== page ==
10 things I've learned about how to raise a good sports fan

What's the key to raising a smart, respectful and, most of all, fun-having fan? Read on ... Rob Tringali/Getty Images

My oldest kid -- I may have mentioned him a few times -- turns 10 this week, which is a huge deal for him, but just as big of a deal for us, his mom and dad, who simultaneously celebrate our "10th anniversary of parenthood." In the spirit of espnW's WNBA20 coverage, this is "SportsParent10" -- 10 lessons I've learned in trying to raise a good fan:

1. Your kid isn't LeBron.

This is as close to a unifying theory of sports parenthood as I possess. It is a helpful mantra to revisit reality when your toddler displays preternatural "crib hoop" skills. Feel free to apply it to any/all sports: "Your kid isn't Serena." "Your kid isn't Yasiel." "Your kid isn't Elena."

2. Your kid isn't you, either.

No one respects your lifelong Chicago-Boston-New York-Seattle-Detroit-Georgia-Texas-whatever fandom more than I do. Totally imposing your fandom on your kid is denying them the thrill of finding their own way. You can hope that Bryce Harper will one day sign with your Yankees, but until then, your kid will love him in any hat.

3. That said! Pick at least one team or sport and go all-in.

Fandom is ultimately your kid's own journey, but sharing the experience over a team or sport creates a meaningful bond, as my wife and I have learned over the past decade. She's from Gainesville, Florida, and there was no way that she and my son wouldn't bond over Gators basketball.

But it's less about you telling your kid which team to care about and more about enjoying it together. If your kid is obsessed with Cam Newton, tuck away your zeal for that other QB and follow your kid's lead.

4. Ask yourself: What would Ayesha and Steph Curry do?

5. Swag is nice, but experiences are better.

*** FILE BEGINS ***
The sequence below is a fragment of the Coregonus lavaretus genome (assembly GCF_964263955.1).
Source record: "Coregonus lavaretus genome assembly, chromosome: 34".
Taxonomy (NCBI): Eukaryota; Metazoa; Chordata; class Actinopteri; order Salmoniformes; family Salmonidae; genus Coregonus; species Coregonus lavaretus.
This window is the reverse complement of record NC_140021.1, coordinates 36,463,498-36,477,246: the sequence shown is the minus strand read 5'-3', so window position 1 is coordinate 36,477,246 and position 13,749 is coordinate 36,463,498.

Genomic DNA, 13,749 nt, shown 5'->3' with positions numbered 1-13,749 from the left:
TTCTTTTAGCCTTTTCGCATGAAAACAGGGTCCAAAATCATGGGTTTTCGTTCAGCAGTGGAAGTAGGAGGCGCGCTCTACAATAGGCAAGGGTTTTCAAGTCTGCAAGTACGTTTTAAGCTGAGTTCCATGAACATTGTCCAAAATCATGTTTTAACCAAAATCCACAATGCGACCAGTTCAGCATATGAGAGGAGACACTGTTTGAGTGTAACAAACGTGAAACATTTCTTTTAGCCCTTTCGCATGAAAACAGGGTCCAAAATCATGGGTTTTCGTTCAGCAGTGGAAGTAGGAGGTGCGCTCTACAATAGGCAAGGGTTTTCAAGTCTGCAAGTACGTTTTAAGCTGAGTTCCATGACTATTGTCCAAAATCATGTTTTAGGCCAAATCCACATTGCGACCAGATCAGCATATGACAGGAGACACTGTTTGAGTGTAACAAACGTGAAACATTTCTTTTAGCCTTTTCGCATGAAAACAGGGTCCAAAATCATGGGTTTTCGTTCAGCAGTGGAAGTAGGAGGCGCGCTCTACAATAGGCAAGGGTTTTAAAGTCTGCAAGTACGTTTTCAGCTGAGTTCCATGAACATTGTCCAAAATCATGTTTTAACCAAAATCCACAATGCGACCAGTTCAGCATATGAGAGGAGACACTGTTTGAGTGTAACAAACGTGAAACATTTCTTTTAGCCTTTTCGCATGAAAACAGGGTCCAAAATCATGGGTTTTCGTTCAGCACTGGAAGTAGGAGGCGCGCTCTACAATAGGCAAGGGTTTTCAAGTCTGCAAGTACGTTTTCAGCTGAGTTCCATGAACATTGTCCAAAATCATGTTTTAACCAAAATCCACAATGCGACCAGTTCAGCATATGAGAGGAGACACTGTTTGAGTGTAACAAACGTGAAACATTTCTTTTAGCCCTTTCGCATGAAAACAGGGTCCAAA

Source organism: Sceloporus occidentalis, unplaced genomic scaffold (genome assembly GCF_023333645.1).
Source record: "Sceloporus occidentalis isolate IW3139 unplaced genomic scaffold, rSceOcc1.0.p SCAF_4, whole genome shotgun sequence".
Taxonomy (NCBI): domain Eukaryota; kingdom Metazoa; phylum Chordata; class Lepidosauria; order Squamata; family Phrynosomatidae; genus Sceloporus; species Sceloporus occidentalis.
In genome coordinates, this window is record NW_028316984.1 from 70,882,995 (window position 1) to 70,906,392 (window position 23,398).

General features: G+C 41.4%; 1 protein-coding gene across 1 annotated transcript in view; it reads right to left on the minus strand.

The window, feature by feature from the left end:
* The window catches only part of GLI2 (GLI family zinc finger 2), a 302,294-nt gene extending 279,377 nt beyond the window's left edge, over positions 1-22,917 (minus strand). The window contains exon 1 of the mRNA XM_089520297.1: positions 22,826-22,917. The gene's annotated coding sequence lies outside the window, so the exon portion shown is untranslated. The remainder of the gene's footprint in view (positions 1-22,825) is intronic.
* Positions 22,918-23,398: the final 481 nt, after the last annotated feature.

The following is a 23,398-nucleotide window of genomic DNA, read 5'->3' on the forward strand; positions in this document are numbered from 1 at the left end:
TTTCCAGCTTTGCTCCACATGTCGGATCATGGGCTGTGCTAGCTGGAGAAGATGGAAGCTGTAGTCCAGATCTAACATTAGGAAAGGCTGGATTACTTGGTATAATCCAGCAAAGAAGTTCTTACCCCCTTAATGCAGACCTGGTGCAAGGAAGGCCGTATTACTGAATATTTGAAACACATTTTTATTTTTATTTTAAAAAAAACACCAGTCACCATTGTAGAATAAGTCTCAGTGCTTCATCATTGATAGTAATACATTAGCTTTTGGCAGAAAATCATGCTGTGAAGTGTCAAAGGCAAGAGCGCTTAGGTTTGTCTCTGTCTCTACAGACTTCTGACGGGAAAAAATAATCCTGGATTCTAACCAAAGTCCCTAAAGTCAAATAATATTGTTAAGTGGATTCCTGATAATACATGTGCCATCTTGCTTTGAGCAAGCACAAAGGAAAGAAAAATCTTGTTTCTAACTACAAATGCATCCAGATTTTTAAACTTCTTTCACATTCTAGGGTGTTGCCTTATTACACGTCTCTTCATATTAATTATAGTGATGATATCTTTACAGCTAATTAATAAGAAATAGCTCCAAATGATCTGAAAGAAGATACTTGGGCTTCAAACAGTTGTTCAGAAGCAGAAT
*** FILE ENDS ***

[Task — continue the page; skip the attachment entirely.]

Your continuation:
I, too, bought my kid so many of the jerseys, shirseys, hats and Fatheads, but the most memorable moments -- for him and us -- have come at the actual games. It doesn't have to be a major investment -- you would be surprised how similar your kid's reaction to attending a "major" game is to attending a lower-key pro game or a (non-football) sports event on your nearest college campus.

6. Ki hot takes are the best hot takes.

Arguing with your kid is (arguably) the least-pleasant thing in the day-to-day rhythm of your relationship. Instead of squabbling over the "you'll miss the bus!" morning routine, pick up on a news storyline, help your kid understand it and then ask them for their best effort at a hot take. Engage them on the merits and then, voila! A healthy back-and-forth, a "PTI" for parenting.

7. Volunteer to help coach your kid's team.

Participating is as much a part of learning to be a fan as those hours spent watching games on TV. You don't need to be the obsessive head coach (cough). Just offer to chip in wherever the other parent-volunteer coach might need some help.

(After watching our kid's fourth-grade soccer team huff around the field in their season opener, my wife -- an avid runner -- volunteered to hold weekly low-key training runs for the kids at the local elementary school field. Our kid appreciates that far more than "Coach Dad" during basketball season.)

8. Embrace stats.

Want your kid to enjoy math more at school, not to mention appreciate the games on the field even more? Show them how big a role numbers and data play in sports.

There is no shortage of reference materials in the ESPN universe -- from the visualizations at FiveThirtyEight to the nuggets from the @ESPNStatsInfo Twitter handle or the accessible, analytically comfortable writers such as Bill Barnwell, Zach Lowe or David Schoenfield -- but find a source that resonates with you and your kid and show them how, when it comes to math, they really can use this stuff in real life.

9. Embrace greatness.

Curry, Cam, Carli, Bryce, basically any Olympian. There are certain athletes whose magnetism and performances are so stunning that even a small child can recognize them. If you want to be a curmudgeon about the success or accolades of a buzzed-about athlete -- whether it's superstar or a one-shot wonder -- you're on the wrong side.

10. Failure is inevitable -- and welcome.

Despite the impulse to shield your kid from failure, their sports fandom can help them learn to process it in a natural and healthy way. As their parent, you might even realize it's OK for them to experience it elsewhere in their lives.

Keep that in mind when you and your kid experience a seemingly devastating loss by your team together, and it may even help you grow as a fan, too.

Dan Shanoff writes about parenting for espnW. Follow him on Twitter at @danshanoff or continue the discussion of your own favorite lessons on how to raise a great fan at espnW's Facebook page.